Legacy effects on the recovery of soil bacterial communities from extreme temperature perturbation

Stephanie D. Jurburg*, Inês Nunes, Asker Brejnrod, Samuel Jacquiod, Anders Priemé, Søren J. Sørensen, J.D. van Elsas, Joana F. Salles

*Corresponding author for this work

Research output: Contribution to journalArticleAcademicpeer-review

66 Citations (Scopus)


The type and frequency of disturbances experienced by soil microbiomes is expected to increase given predicted global climate change scenarios and intensified anthropogenic pressures on ecosystems. While the direct effect of multiple disturbances to soil microbes has been explored in terms of function, their effect on the recovery of microbial community composition remains unclear. Here, we used soil microcosm experiments and multiple model disturbances to explore their short-term effect on the recovery of soil microbiota after identical or novel stresses. Soil microcosms were exposed to a heat shock to create an initial effect. Upon initial community recovery (25 days after stress), they were subjected to a second stress, either a heat or a cold shock, and they were monitored for additional 25 days. To carefully verify the bacterial response to the disturbances, we monitored changes in community composition throughout the experiment using 16S rRNA gene transcript amplicon sequencing. The application of a heat shock to soils with or without the initial heat shock resulted in similar successional dynamics, but these dynamics were faster in soils with a prior heat shock. The application of a cold shock had negligible effects on previously undisturbed soils but, in combination with an initial heat shock, caused the largest shift in the community composition. Our findings show that compounded perturbation affects bacterial community recovery by altering community structure and thus, the community's response during succession. By altering dominance patterns, disturbance legacy affects the microbiome's ability to recover from further perturbation within the 25 days studied. Our results highlight the need to consider the soil's disturbance history in the development of soil management practices in order to maintain the system's resilience.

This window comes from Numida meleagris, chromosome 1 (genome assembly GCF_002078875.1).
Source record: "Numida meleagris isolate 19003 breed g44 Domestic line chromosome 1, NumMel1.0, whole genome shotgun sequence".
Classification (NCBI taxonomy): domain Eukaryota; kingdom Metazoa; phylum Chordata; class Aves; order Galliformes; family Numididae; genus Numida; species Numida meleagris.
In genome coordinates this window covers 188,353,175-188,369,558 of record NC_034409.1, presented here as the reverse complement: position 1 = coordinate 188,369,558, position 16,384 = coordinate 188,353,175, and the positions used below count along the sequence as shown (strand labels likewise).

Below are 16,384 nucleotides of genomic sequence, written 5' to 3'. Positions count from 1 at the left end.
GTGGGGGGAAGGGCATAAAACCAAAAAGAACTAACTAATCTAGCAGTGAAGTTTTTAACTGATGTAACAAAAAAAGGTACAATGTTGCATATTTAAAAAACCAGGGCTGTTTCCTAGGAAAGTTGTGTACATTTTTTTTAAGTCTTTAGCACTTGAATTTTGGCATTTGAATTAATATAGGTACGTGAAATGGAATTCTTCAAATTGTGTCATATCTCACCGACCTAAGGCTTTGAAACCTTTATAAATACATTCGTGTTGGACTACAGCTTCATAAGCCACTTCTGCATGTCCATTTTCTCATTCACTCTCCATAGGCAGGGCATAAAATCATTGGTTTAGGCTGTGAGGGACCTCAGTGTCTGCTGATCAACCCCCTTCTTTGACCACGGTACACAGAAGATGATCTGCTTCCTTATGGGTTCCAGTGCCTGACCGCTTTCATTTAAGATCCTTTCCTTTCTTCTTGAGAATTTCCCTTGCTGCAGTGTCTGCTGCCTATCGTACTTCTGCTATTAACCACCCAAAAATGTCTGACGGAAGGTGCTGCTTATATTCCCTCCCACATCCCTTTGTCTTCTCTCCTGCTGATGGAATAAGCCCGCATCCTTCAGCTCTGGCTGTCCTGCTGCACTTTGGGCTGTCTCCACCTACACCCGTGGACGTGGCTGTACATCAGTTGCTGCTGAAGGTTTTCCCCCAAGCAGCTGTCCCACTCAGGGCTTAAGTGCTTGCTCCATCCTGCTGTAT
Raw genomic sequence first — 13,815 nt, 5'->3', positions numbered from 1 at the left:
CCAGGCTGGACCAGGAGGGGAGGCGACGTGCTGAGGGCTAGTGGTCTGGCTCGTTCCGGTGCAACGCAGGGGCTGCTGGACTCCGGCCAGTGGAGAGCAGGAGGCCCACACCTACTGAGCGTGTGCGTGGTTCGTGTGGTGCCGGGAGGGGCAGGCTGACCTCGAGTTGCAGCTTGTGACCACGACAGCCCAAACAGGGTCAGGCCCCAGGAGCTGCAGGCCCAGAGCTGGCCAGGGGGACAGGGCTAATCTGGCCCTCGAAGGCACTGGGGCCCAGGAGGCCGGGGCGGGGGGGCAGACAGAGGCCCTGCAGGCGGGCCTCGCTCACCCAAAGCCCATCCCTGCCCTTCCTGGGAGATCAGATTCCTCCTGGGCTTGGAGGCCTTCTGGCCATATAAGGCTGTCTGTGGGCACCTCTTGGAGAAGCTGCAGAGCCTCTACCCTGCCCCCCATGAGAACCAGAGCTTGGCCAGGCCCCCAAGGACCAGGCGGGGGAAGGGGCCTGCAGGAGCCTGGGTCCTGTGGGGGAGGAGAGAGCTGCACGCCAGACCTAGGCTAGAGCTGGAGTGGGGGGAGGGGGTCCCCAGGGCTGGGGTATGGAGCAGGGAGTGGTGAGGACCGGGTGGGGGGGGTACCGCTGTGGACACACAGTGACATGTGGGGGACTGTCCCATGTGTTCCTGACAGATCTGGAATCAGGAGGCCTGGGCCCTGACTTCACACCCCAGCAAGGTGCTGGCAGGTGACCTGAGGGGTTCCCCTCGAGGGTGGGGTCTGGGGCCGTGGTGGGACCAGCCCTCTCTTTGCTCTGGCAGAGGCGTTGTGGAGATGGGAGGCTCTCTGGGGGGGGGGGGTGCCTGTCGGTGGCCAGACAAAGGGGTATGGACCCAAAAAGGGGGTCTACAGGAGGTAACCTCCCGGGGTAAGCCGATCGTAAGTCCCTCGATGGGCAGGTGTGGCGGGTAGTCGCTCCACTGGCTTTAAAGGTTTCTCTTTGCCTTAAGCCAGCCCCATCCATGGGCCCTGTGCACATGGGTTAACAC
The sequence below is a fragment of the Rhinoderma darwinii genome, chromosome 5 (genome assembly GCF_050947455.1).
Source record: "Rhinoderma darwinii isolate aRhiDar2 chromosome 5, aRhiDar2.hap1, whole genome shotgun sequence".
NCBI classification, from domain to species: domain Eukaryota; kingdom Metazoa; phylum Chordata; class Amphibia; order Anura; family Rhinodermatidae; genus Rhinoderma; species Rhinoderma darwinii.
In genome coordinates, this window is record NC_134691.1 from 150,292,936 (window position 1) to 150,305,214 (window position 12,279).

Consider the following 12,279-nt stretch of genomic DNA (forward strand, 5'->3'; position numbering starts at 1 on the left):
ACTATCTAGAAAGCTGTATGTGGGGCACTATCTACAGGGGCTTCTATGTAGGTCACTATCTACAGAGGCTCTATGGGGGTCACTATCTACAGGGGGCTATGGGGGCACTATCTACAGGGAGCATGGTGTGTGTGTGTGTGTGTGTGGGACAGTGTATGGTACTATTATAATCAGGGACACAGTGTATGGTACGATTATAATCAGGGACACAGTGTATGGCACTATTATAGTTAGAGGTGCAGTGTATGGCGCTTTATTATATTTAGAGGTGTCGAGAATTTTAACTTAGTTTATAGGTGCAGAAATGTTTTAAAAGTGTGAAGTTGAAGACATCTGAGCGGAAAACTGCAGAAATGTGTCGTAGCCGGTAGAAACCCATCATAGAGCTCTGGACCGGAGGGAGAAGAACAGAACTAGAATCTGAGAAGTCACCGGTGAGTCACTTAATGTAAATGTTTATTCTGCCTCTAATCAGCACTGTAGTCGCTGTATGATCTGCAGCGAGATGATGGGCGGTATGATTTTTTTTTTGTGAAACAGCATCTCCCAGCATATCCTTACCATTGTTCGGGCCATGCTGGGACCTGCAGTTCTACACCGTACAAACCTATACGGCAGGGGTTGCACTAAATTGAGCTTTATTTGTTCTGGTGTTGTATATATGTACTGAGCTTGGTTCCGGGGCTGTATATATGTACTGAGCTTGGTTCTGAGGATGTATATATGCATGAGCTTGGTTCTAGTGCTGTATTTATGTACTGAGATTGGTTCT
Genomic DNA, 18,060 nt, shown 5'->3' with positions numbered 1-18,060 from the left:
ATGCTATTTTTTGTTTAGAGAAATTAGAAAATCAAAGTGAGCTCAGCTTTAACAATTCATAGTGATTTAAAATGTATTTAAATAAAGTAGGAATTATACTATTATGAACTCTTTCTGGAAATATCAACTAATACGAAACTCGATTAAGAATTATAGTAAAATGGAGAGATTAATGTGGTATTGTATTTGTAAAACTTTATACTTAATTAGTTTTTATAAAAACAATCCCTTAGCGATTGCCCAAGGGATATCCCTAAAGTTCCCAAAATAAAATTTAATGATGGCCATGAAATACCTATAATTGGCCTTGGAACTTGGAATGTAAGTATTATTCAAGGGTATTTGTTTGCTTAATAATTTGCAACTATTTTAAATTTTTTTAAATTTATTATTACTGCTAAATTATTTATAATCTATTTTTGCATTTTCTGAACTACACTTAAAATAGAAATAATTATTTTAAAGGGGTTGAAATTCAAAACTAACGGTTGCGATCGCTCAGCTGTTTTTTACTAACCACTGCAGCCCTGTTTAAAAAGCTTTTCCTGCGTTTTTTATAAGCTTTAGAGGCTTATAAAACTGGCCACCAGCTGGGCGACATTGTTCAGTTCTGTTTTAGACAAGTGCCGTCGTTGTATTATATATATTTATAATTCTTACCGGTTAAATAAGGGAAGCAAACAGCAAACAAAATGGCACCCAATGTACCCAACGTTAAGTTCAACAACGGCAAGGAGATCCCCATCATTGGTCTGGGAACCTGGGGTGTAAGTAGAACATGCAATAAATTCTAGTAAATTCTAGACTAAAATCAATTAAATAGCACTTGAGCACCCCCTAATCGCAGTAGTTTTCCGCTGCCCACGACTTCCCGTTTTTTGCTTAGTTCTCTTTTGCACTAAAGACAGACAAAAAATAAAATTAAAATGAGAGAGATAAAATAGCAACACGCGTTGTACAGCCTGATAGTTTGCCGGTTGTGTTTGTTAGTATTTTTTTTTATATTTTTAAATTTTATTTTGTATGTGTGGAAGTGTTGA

Original languageEnglish
Article number1832
Number of pages13
JournalFrontiers in Microbiology
Publication statusPublished - 25 Sept 2017


  • Disturbance
  • Microcosm
  • Resilience
  • RNA
  • Secondary succession
  • Soil bacteria


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